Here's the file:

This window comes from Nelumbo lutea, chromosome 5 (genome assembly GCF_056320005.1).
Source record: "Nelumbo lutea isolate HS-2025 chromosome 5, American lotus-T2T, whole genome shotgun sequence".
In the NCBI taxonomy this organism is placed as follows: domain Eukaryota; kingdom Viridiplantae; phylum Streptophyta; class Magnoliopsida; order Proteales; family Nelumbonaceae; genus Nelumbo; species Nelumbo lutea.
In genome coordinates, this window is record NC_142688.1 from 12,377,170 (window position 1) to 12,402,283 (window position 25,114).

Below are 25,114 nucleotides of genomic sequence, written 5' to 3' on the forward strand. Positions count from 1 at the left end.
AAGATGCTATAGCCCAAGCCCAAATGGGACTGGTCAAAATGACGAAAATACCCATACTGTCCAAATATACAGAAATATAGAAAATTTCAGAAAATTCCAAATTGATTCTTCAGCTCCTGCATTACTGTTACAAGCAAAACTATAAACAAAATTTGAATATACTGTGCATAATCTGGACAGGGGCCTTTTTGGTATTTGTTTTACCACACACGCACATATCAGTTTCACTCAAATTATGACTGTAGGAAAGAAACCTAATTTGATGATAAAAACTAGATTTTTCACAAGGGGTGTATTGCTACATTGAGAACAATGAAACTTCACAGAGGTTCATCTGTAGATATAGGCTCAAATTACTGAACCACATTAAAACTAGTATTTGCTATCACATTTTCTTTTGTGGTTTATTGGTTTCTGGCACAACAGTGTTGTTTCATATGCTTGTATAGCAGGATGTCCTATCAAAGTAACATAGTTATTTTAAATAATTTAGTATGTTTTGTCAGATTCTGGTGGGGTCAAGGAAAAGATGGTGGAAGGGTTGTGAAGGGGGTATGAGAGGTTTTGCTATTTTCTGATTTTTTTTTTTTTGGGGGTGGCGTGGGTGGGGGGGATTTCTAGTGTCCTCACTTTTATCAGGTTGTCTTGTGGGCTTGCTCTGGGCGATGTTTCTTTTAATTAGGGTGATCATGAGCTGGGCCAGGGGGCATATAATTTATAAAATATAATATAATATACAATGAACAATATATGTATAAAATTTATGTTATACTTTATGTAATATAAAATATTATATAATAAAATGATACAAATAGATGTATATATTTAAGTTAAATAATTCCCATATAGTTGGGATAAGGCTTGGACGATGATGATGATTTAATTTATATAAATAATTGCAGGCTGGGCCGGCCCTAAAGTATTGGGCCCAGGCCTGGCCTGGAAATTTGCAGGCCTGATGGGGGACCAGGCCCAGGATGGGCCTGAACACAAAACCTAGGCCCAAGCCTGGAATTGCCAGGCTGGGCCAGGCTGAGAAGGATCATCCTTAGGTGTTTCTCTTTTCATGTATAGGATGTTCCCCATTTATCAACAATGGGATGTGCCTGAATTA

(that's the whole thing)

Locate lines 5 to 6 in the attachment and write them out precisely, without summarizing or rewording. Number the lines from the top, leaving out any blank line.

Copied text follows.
Below are 25,114 nucleotides of genomic sequence, written 5' to 3' on the forward strand. Positions count from 1 at the left end.
AAGATGCTATAGCCCAAGCCCAAATGGGACTGGTCAAAATGACGAAAATACCCATACTGTCCAAATATACAGAAATATAGAAAATTTCAGAAAATTCCAAATTGATTCTTCAGCTCCTGCATTACTGTTACAAGCAAAACTATAAACAAAATTTGAATATACTGTGCATAATCTGGACAGGGGCCTTTTTGGTATTTGTTTTACCACACACGCACATATCAGTTTCACTCAAATTATGACTGTAGGAAAGAAACCTAATTTGATGATAAAAACTAGATTTTTCACAAGGGGTGTATTGCTACATTGAGAACAATGAAACTTCACAGAGGTTCATCTGTAGATATAGGCTCAAATTACTGAACCACATTAAAACTAGTATTTGCTATCACATTTTCTTTTGTGGTTTATTGGTTTCTGGCACAACAGTGTTGTTTCATATGCTTGTATAGCAGGATGTCCTATCAAAGTAACATAGTTATTTTAAATAATTTAGTATGTTTTGTCAGATTCTGGTGGGGTCAAGGAAAAGATGGTGGAAGGGTTGTGAAGGGGGTATGAGAGGTTTTGCTATTTTCTGATTTTTTTTTTTTTGGGGGTGGCGTGGGTGGGGGGGATTTCTAGTGTCCTCACTTTTATCAGGTTGTCTTGTGGGCTTGCTCTGGGCGATGTTTCTTTTAATTAGGGTGATCATGAGCTGGGCCAGGGGGCATATAATTTATAAAATATAATATAATATACAATGAACAATATATGTATAAAATTTATGTTATACTTTATGTAATATAAAATATTATATAATAAAATGATACAAATAGATGTATATATTTAAGTTAAATAATTCCCATATAGTTGGGATAAGGCTTGGACGATGATGATGATTTAATTTATATAAATAATTGCAGGCTGGGCCGGCCCTAAAGTATTGGGCCCAGGCCTGGCCTGGAAATTTGCAGGCCTGATGGGGGACCAGGCCCAGGATGGGCCTGAACACAAAACCTAGGCCCAAGCCTGGAATTGCCAGGCTGGGCCAGGCTGAGAAGGATCATCCTTAGGTGTTTCTCTTTTCATGTATAGGATGTTCCCCATTTATCAACAATGGGATGTGCCTGAATTA